The vice president noted her close experiences with the devastating consequences of gun violence in her work as a federal prosecutor, San Francisco district attorney, California attorney general and in her current role.

Biden’s comments also included highlights of his administration’s accomplishments combatting gun violence and a call to action for Congress to do more. “It’s time again to ban assault weapons and high capacity magazines,” he told lawmakers.

The president also credited the the work of advocates including those who were gathered at the White House on Friday: “all of you here today, all across the country, survivors, families, advocates — especially young people who demand our nation do better to protect all; who protested, organized, voted, and ran for office, and, yes, marched for their lives.”

Taking the stage before introducing Biden, Frost noted that “Right before I was elected to Congress, I served as the national organizing director for March for Our Lives, a movement that inspired young people across the nation to demand safe communities.”

“The president understands that this issue especially for young people, especially for marginalized communities, is a matter of survival,” the congressman said. And the formation of this office, “comes from Pulse to Parkland,” he said, adding, “we fight because we love.”

Human Rights Campaign National Press Secretary Brandon Wolf, a survivor of the 2016 Pulse nightclub shooting, which was America’s second deadliest mass shooting and the deadliest against the LGBTQ community, shared a comment with the Washington Blade after Friday’s ceremony:

“Seven years ago, when my best friends and 47 others were murdered at our safe place — Pulse Nightclub — we promised to honor them with action. This is what that looks like. This deep investment in the fight to end gun violence matters, and I cannot wait to see Vice President Harris lead these efforts. We can blaze the path toward a future free of gun violence. And today marked an important step in that direction.”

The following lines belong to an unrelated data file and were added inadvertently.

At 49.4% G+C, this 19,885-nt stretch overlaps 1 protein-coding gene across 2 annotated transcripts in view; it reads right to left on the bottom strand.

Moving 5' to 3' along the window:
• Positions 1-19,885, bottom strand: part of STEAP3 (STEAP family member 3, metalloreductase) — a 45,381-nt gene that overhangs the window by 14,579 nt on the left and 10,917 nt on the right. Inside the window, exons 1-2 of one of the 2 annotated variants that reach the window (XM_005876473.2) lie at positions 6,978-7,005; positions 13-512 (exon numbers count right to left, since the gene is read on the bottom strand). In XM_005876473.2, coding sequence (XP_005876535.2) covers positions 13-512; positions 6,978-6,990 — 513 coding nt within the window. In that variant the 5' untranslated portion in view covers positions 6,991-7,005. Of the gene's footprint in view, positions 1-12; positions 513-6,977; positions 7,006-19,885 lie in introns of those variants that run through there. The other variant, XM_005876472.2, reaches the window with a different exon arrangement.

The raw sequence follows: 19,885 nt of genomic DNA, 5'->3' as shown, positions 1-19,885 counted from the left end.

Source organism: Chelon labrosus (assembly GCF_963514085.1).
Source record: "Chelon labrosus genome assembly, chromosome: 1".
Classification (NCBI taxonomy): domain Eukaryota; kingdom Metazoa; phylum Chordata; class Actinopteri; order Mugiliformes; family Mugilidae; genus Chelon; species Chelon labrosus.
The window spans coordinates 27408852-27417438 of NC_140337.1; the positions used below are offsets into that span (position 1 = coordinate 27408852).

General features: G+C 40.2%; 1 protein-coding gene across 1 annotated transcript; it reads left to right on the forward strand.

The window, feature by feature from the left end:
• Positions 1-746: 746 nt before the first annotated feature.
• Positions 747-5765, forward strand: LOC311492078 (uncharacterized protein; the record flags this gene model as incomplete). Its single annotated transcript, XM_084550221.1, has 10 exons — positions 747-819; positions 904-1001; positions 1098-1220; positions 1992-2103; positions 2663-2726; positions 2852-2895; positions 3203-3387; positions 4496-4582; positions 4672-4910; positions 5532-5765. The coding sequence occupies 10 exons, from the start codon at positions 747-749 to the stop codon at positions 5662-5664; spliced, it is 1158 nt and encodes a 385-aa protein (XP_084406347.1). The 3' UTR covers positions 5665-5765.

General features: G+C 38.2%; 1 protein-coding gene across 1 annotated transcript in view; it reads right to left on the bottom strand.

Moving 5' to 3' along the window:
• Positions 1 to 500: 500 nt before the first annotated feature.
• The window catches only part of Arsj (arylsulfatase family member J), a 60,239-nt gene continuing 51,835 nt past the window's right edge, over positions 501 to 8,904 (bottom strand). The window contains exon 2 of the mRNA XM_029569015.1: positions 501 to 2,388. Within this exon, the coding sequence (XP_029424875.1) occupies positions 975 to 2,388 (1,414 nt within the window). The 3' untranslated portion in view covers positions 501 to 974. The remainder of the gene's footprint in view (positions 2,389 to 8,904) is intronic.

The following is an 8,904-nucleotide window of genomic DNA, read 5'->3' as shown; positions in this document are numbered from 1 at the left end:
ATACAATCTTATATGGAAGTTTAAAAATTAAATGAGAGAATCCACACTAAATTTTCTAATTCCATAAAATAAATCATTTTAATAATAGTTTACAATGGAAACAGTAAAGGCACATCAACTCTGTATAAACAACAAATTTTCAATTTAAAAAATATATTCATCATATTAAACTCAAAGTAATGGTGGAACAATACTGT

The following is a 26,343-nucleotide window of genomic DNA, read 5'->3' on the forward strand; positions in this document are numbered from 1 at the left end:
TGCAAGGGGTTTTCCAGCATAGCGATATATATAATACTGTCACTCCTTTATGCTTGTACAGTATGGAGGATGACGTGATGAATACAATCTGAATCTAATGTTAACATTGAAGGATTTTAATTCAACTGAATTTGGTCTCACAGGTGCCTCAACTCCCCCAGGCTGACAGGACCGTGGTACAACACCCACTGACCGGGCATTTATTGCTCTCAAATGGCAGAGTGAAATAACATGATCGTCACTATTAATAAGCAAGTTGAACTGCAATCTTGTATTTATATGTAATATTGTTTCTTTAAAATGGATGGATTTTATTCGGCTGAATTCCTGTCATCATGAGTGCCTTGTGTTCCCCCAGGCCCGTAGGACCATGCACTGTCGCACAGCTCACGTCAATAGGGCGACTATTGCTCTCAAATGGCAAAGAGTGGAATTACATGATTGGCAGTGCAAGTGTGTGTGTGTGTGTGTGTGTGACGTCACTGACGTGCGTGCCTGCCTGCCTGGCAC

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U.S. Federal Courts

Federal judge: drag is ‘vulgar and lewd,’ ‘sexualized conduct’

Ruling ‘bristles with hostility toward LGBTQ people’

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J. Marvin Jones Federal Building, U.S. Courthouse in Amarillo, Texas (Photo: Library of Congress)

Judge Matthew Kacsmaryk of the U.S. District Court for the Northern District of Texas issued a ruling Thursday denying relief to a group of university students who sought to host a drag show over the objections of their school’s president.

A Trump appointed jurist with deep ties to anti-LGBTQ and anti-abortion conservative legal activists, Kacsmaryk argued that drag performances probably do not constitute speech protected by the First Amendment.

As Slate Senior Writer Mark Joseph Stern wrote on X, this conclusion “conflicts with decisions from Texas, Florida, Tennessee and Montana which held that drag is constitutionally protected expression.”

“It also bristles with undisguised hostility toward LGBTQ people,” he added.

Kacsmaryk’s 26-page decision describes drag performances as lewd and licentious, obscene and sexually prurient, despite arguments the plaintiffs had presented about the social, political, and artistic merit of this art form.

As the Human Rights Campaign recently wrote, “drag artists and the spaces that host their performances have long served as a communal environment for queer expression.”

The group added, “It is a form of art and entertainment, but, historically, the performances haven’t only served to entertain, but also to truly advance the empowerment and visibility of LGBTQ+ people.”